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July 1975

Bilateral Deep Brachial Vein Thrombophlebitis Due to Vibrio fetus

Author Affiliations

From the Department of Medicine, University of Miami School of Medicine, and Miami Veterans Administration Hospital, Miami, Fla.

Arch Intern Med. 1975;135(7):994-995. doi:10.1001/archinte.1975.00330070116021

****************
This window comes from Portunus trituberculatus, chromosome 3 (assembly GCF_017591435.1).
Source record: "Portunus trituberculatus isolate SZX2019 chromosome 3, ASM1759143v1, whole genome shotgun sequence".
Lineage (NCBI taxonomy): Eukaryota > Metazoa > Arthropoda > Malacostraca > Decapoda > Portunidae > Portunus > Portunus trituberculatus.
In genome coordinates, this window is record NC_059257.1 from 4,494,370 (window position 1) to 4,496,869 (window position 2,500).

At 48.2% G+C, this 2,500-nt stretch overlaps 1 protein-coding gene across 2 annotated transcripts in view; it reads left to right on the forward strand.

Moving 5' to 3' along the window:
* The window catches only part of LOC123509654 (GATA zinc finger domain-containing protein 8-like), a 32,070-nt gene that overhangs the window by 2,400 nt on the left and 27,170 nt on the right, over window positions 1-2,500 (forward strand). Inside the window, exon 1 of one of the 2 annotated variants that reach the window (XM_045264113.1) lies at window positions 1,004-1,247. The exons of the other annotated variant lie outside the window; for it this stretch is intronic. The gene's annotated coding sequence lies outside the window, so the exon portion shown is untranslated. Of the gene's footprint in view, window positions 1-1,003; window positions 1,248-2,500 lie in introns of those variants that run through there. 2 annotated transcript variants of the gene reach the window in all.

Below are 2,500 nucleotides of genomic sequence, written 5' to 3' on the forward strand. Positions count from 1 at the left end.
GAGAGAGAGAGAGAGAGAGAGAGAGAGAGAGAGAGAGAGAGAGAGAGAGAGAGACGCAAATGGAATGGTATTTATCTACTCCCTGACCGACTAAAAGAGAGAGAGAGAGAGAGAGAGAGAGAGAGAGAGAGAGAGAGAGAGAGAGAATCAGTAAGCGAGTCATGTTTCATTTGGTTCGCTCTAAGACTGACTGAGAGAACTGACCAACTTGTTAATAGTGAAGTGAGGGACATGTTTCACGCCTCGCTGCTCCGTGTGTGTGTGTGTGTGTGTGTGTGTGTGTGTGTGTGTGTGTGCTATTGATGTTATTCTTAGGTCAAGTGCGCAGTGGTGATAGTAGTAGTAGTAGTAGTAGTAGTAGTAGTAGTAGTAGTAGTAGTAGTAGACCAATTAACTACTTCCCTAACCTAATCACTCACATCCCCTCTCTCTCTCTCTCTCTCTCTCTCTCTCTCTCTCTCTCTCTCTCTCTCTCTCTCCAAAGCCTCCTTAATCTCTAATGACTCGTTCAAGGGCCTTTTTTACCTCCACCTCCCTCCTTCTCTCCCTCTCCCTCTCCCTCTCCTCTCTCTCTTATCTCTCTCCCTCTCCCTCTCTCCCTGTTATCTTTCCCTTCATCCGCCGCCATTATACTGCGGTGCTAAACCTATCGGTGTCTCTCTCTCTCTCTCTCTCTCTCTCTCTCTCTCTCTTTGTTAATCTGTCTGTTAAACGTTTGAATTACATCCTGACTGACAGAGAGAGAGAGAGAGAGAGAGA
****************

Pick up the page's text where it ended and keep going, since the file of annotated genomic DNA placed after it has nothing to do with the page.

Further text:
Since 1947, when Vinzent et al1 first published descriptions of human disease due to Vibrio fetus (Campylobacter fetus), more than 80 cases have been reported in the world's literature.2-6 The series of Vinzent et al consisted of three pregnant women with the organism isolated from blood. Two of the three aborted. Prior to this report, Vibrio fetus was considered a pathogen only of cattle and sheep; indeed, it had been well known as an important cause of infectious abortion in these animals.7 Nonetheless, infections with Vibrio fetus in humans are not restricted to pregnancy; rather, among adults, infection has been recorded almost three times more often in men than in women, and 75% of all cases are in patients older than 45 years.2 In addition, multiple sites of infection have been found, eg, central nervous system, joints, endocardium, lung, and in several cases, vascular endothelium. This

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